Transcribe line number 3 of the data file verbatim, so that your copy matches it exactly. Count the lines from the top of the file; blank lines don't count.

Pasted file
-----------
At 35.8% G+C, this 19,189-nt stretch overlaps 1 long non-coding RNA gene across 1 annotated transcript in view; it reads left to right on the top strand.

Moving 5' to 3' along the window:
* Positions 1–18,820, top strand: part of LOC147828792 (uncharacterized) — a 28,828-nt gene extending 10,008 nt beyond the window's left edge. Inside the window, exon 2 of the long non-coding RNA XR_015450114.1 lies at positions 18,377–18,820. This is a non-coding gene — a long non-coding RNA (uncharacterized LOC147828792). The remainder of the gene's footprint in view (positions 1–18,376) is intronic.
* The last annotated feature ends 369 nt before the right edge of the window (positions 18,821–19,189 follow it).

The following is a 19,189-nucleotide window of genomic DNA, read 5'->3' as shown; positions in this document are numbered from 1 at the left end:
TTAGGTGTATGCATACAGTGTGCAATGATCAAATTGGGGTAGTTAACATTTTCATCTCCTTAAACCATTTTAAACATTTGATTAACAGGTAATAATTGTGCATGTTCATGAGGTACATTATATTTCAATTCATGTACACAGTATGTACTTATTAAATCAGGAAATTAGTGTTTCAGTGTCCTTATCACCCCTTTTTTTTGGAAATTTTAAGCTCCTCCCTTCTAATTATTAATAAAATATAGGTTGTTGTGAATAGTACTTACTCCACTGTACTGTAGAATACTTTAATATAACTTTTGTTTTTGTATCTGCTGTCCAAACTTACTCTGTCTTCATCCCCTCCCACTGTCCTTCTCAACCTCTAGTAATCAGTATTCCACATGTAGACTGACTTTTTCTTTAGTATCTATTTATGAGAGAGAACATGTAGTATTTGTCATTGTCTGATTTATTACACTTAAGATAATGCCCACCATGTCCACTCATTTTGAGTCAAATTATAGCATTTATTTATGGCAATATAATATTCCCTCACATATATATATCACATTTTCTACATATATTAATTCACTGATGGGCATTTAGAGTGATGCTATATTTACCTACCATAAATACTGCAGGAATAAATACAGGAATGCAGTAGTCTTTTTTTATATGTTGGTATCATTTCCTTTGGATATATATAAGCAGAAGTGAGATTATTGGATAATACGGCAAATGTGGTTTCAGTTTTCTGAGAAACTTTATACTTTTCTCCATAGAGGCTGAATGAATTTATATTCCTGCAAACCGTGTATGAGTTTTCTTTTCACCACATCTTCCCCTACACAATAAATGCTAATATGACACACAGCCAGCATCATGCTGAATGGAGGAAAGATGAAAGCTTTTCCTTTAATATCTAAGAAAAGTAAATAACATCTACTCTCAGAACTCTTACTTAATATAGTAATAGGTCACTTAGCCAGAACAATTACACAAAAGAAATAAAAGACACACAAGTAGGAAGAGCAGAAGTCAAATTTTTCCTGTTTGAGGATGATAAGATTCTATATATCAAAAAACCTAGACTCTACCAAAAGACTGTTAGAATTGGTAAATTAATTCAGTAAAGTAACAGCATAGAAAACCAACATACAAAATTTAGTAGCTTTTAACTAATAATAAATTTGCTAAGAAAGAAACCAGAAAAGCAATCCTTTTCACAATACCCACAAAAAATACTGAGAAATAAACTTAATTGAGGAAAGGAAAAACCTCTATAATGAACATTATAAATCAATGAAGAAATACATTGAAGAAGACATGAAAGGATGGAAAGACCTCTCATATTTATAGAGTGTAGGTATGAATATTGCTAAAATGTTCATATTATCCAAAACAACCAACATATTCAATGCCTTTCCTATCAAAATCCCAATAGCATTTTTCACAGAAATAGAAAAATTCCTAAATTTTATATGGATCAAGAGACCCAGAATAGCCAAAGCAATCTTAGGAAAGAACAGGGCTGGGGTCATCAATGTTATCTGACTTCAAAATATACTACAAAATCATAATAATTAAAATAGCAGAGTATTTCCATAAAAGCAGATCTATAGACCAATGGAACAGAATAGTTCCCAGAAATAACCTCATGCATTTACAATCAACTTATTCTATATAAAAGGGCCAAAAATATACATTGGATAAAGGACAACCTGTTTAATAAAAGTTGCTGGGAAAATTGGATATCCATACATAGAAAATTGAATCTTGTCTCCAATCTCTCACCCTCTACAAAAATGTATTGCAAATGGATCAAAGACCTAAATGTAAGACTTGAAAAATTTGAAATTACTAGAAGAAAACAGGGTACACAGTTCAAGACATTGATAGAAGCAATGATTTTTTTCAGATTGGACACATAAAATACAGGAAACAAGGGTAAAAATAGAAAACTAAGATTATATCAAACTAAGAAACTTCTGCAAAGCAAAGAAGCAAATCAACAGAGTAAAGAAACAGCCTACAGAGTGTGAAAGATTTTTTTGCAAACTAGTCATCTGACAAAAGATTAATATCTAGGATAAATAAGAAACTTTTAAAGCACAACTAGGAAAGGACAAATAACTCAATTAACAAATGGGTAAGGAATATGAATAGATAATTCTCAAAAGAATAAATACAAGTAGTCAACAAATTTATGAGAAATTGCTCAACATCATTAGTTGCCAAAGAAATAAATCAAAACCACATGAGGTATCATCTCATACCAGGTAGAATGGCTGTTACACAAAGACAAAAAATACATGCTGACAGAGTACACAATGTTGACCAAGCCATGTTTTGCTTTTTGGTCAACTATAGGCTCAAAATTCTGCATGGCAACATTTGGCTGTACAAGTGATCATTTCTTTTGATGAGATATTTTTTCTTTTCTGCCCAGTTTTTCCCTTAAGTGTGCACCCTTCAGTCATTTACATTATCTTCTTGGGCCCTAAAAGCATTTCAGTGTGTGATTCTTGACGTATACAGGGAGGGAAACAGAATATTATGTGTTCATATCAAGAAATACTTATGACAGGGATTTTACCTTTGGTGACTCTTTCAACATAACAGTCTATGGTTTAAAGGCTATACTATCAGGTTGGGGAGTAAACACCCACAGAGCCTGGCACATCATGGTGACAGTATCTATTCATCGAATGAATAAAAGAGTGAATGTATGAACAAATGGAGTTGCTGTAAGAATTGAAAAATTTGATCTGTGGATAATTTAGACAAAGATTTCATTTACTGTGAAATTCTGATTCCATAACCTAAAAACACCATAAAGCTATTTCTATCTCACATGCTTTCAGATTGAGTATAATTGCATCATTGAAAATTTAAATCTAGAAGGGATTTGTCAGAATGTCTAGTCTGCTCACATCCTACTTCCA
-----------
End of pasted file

* Positions 1–18,820, top strand: part of LOC147828792 (uncharacterized) — a 28,828-nt gene extending 10,008 nt beyond the window's left edge. Inside the window, exon 2 of the long non-coding RNA XR_015450114.1 lies at positions 18,377–18,820. This is a non-coding gene — a long non-coding RNA (uncharacterized LOC147828792). The remainder of the gene's footprint in view (positions 1–18,376) is intronic.